After a moment, he said, “I love you for who you are, for who you’ve always been. But I don’t think you’re really the person you say you’ve become. I think the person you’ve always been is hiding behind a facade to keep the pain away. I believe if you accepted the pain, accepted the loss you would lose the facade and become who you’ve always been.”
“I told you this would be a useless gesture,” she said. “If you believe that I haven’t sincerely changed then we have nothing further to discuss.”
“Paul,” Ellerbe said, leaning forward, “isn’t it just as possible that you refuse to acknowledge these changes in Marie because you’re afraid of confronting a very real change in your wife? How do you know her beliefs aren’t sincere?”
“The circumstances tell me what I need to know,” he said. “Isn’t it obvious?”
“But even if that’s true, and I’m not certain it is, are you prepared to accept Marie for what she says she now believes? Many couples, after all, have different philosophical or religious beliefs, and they actually thrive in their relationships. Believing the exact same things is no prerequisite for a successful marriage.”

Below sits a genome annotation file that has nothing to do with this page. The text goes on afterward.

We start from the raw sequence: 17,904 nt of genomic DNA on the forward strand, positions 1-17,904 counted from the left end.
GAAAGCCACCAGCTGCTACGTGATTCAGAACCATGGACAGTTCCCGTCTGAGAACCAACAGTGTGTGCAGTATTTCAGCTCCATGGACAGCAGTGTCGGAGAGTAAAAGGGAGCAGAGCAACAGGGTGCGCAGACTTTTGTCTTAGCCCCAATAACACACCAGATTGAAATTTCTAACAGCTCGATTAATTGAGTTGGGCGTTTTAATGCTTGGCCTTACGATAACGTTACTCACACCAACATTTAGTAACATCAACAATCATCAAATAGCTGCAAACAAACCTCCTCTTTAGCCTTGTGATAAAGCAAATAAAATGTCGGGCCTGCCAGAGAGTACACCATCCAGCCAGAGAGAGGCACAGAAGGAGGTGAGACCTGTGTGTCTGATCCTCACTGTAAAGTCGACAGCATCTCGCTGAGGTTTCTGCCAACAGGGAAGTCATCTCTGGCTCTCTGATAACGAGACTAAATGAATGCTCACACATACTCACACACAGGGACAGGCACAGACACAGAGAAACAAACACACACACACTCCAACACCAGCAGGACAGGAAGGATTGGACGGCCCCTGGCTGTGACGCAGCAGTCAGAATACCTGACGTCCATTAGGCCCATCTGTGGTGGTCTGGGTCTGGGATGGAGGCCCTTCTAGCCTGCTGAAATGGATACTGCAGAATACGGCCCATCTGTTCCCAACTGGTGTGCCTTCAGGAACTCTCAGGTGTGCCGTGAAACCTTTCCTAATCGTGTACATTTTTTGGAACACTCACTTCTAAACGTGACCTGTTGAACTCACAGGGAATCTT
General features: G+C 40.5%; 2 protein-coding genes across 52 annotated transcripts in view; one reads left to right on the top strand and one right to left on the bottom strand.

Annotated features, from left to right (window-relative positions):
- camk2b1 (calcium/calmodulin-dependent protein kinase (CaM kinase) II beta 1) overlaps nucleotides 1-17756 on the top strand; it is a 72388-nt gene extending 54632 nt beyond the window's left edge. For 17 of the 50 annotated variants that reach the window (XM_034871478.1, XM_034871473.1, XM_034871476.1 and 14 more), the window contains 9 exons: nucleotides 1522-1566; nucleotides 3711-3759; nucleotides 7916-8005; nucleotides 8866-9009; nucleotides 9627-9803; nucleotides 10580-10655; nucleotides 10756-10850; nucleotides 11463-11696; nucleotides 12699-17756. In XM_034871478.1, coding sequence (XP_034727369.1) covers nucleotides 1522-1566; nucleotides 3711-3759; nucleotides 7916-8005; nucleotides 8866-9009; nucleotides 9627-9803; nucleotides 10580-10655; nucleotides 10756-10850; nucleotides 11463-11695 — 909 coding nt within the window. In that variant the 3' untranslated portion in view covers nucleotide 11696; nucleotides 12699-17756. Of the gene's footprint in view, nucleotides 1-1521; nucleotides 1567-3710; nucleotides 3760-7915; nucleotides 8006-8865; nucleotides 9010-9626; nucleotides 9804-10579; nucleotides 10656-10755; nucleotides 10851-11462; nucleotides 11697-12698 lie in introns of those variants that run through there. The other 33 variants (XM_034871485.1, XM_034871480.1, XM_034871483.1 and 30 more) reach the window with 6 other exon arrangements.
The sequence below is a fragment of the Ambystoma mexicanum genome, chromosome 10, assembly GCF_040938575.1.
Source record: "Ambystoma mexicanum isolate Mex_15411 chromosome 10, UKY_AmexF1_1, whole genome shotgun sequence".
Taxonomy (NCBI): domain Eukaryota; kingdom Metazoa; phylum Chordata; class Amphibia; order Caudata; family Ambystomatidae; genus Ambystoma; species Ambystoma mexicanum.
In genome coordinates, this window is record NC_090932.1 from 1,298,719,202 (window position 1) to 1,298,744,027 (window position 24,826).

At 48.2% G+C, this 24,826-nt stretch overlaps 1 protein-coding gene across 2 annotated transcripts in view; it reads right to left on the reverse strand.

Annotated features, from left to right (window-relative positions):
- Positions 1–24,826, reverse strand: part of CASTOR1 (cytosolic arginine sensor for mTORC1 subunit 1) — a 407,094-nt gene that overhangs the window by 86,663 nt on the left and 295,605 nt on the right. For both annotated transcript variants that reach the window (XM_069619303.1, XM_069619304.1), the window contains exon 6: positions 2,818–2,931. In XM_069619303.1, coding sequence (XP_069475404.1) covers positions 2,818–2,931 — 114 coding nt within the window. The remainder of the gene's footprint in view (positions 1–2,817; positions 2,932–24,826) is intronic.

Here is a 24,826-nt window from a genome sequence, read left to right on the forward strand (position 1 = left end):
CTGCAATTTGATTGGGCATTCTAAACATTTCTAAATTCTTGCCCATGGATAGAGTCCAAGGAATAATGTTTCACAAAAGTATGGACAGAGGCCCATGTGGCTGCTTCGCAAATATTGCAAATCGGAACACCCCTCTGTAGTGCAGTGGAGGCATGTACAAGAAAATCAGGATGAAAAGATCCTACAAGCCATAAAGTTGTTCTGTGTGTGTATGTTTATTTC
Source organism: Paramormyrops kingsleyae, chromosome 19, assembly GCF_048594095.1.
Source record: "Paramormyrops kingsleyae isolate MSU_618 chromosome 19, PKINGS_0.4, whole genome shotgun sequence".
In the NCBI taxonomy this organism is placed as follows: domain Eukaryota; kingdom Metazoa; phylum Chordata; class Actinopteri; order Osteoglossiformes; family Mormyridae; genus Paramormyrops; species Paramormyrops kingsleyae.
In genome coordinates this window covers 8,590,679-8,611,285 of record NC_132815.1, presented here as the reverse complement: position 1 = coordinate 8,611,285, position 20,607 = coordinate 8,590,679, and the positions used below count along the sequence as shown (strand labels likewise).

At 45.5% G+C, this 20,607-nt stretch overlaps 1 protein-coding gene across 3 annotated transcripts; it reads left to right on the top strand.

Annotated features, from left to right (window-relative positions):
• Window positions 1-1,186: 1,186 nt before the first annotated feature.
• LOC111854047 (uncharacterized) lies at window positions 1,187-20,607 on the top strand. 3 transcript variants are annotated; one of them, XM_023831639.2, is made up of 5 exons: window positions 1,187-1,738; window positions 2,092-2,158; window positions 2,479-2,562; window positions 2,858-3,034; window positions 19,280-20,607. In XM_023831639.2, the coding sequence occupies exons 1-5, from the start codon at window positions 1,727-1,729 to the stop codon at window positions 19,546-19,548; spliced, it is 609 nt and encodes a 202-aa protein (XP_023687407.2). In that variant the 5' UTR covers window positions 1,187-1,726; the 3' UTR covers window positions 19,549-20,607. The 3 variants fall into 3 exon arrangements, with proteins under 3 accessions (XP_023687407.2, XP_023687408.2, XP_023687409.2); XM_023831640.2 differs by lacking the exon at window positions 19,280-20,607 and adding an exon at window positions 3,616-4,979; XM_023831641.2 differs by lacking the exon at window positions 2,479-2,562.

Marie stared at him, waiting for his response.
“You don’t seem to understand the gravity of the matter,” he said. “I’m a respected faculty member. Marie was, too, until recently. These people I work with don’t consider her current pursuits a matter of ‘differing beliefs’, they consider it an affront to the rational. And they’ve let me know it. And these people she’s associating with—they’re no more than anti-intellectual dogmatists, they’re not philosophers.”